After 37 years, Open announcer Ivor Robson still rules the first tee

Wednesday March 3rd, 2010
Ivor Robson at the 2012 British Open at Royal Lytham & St. Annes.
Sports Illustrated/Thomas Lovelock

SANDWICH, England — Ivor Robson lifted the sleeve of his trademark green blazer and peered at his watch. It was 4:10 p.m., nearing the end of a long, drizzly workday at the 2011 Open Championship.

Robson looked down the fairway. Then he looked at his watch again. He spends a lot of time doing that. Finally, he grabbed a cordless mic off his podium and raised it to his lips. Nine hours and 41 minutes after Robson announced his first player of the day (Jerry Kelly), he was ready to announce his 156th and final player of the day.

"On the tee from Singapore ..."

Robson paused, just for a beat.

"Chih ..."

It's pronounced "Chee," and here Robson's pitch rose:

"Bing!"

Then descended.

"Lam."

If you're scoring at home, it was another flawless delivery from the ruddy-faced Robson on a day full of them. Prayad Marksaeng? Nailed it. Lucas Bjerregaard? Piece of cake. Tadahiro Takayama, Tetsuji Hiratsuka and Neil Schietekat? Check. Check. And check, mate.

"When I started in 1975," Robson told me recently, "we used to have golf ball reps on the tee, and one of them said to me, 'I don't know how long you're going to be doing this job, but could I give you a bit of advice?' He told me, 'At the very least sound convincing.'

"And he was right," Robson said, laughing.

After 37 years as the official Open announcer, Robson, 64, doesn't just sound convincing, with his authoritative, no-nonsense deliveries and melodic Scottish lilt. He looks the part, too, always nattily clad in a jacket and tie, with an admirable head of neatly parted white hair. The man brings gravitas to a post that he believes warrants it.

"It's not a job you can just take for granted," he says. "You've got to treat it with a lot of respect. You've got to understand that you're in the public eye. You can't go out on the town the evening before and just show up in the morning."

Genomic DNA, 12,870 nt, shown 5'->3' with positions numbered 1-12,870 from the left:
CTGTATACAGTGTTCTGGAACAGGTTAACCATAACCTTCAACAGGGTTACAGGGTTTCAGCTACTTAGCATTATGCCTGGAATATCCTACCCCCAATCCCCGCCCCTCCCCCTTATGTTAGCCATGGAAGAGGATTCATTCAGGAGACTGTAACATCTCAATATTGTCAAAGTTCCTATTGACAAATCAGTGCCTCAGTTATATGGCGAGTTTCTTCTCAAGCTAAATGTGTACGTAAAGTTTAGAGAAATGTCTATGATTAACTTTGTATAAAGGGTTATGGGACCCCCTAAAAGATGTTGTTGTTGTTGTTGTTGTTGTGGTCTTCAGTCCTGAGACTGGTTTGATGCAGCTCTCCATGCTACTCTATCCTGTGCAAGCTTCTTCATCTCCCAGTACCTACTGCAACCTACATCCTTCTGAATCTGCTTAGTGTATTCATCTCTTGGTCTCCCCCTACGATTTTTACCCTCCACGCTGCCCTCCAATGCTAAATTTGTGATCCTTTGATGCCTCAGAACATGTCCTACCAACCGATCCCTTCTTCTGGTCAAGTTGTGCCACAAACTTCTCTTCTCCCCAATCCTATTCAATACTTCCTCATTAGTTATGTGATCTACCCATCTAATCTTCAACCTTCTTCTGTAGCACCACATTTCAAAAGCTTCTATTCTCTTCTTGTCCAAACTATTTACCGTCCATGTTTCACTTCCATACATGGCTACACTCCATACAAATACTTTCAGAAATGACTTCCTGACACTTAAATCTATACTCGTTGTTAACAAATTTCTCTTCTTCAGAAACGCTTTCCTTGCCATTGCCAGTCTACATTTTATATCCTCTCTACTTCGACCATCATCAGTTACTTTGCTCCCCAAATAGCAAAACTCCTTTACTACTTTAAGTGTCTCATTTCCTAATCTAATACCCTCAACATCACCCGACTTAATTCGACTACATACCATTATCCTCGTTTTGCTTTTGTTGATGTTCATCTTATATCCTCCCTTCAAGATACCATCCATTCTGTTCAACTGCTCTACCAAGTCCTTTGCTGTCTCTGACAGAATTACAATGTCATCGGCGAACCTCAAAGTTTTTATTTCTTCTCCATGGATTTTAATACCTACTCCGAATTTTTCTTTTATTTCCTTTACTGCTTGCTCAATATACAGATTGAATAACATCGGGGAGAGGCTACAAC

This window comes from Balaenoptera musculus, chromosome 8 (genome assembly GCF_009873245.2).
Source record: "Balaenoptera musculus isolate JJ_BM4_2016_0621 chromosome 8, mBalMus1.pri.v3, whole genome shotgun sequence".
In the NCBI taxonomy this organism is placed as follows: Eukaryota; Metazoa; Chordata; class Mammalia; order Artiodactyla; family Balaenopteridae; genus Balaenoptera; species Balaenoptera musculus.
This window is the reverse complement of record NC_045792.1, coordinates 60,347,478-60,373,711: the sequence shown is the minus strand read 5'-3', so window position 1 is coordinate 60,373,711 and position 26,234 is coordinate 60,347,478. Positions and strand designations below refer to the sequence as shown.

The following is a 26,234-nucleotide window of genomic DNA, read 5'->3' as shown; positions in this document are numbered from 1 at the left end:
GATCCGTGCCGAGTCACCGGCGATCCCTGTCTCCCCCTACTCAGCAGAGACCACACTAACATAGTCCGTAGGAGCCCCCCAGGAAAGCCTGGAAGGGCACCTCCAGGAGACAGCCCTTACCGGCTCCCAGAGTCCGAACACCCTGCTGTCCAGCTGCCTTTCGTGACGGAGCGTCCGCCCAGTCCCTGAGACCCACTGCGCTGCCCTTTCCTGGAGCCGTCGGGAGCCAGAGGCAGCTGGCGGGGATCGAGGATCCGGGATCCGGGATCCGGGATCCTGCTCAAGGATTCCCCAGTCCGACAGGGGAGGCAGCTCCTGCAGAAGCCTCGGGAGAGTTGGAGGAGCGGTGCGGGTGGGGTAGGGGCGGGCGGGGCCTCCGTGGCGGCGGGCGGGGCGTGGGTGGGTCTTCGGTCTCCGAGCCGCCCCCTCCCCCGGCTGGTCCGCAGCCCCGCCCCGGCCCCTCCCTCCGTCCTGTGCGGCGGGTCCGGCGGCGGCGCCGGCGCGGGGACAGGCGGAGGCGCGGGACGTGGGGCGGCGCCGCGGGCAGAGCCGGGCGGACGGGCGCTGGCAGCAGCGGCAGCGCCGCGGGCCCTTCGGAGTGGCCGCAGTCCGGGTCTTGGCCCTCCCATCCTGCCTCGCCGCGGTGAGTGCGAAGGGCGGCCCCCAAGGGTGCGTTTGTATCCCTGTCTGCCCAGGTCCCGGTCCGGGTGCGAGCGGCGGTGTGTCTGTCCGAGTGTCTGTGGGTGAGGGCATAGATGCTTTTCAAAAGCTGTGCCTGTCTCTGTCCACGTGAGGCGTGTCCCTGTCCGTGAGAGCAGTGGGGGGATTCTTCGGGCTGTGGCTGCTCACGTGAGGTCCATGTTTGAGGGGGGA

Any other advice for aspiring announcers? Four words, Robson says: get to the point.

"The players don't want to know if this player or that player has won 100 tournaments," he says. "They want to get on the tee, announced and off the tee. Keep it simple. And get it right."

That last part isn't always so easy. One year at the Dunhill Links Championship at St. Andrews — Robson announces many European Tour events, not just the Open — he was confronted with a player named Peter Akakasiaka.

"When I saw that name on the program, I thought 'Oh my God, what is going on here?'" Robson says. "The press was taking bets that I would get this really screwed up.

"So I said to Peter, 'How do I do this?' And he said, 'It's dead simple — it's Ak-aka-siaka.' And I thought, 'Yes, when you do it like, it's very easy!'"

Naturally, Robson stuck it.

Another would-be train wreck came at last year's Open in the form of Louis Oosthuizen. While the media repeatedly mangled Oosthuizen's name — it's Oost-HAY-zen — Robson didn't sweat it.

"There was another Oosthuizen on the tour in the late '70s and '80s — Andres Oosthuizen — so I knew the name," Robson says.

Experience pays, and so does having a front-row seat to one of golf's tensest stages. Robson has seen some stuff: rookies gripping their drivers so tightly that he could see the whites of their knuckles; veterans whose hands were quivering so violently that they had trouble teeing up their balls; Tom Lehman topping his opening tee shot in his first Open, right here at Royal St. George's, back in 1993.

"I don't know what he was thinking about," Robson says. "It went about 20 or 30 yards."

Another difficult moment came at the 1989 Open at Royal Troon, when Tom Weiskopf stepped to the tee.

"He shook hands with me and said this was his final game, that he was retiring from competitive golf," Robson says. "Then he topped his drive into a bush. I'll tell you why. He was so emotional, his eyes were full of tears.

"I don't want to see that, nobody does. And I probably felt more upset than anyone because I regard all players as my friends, you know."

The feeling is mutual. Just ask any of the pros who have played in the Opens or Ryder Cups or any of the other events at which Robson has dutifully manned his post. Which makes the prospect of an Open without Robson a dismal thought indeed.

"Oh, no, no," he says, quickly deflecting his rightful place in Open lore. "Seven days after I've gone, they'll say, 'Who was that gray-haired old man who used to announce the players?'"

The answer, of course, is Ivor Robson.

That's EYE-ver ROB-son.

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